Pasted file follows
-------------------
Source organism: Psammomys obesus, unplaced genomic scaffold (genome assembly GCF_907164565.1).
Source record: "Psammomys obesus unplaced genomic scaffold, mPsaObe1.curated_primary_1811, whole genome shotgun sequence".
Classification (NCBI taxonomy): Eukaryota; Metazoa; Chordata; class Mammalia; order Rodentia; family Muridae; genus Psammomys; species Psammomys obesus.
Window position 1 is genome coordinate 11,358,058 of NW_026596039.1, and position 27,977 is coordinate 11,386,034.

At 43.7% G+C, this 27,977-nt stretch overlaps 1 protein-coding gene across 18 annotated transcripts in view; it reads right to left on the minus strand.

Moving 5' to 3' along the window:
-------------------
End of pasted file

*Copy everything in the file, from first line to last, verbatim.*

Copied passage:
Source organism: Psammomys obesus, unplaced genomic scaffold (genome assembly GCF_907164565.1).
Source record: "Psammomys obesus unplaced genomic scaffold, mPsaObe1.curated_primary_1811, whole genome shotgun sequence".
Classification (NCBI taxonomy): Eukaryota; Metazoa; Chordata; class Mammalia; order Rodentia; family Muridae; genus Psammomys; species Psammomys obesus.
Window position 1 is genome coordinate 11,358,058 of NW_026596039.1, and position 27,977 is coordinate 11,386,034.

At 43.7% G+C, this 27,977-nt stretch overlaps 1 protein-coding gene across 18 annotated transcripts in view; it reads right to left on the minus strand.

Moving 5' to 3' along the window: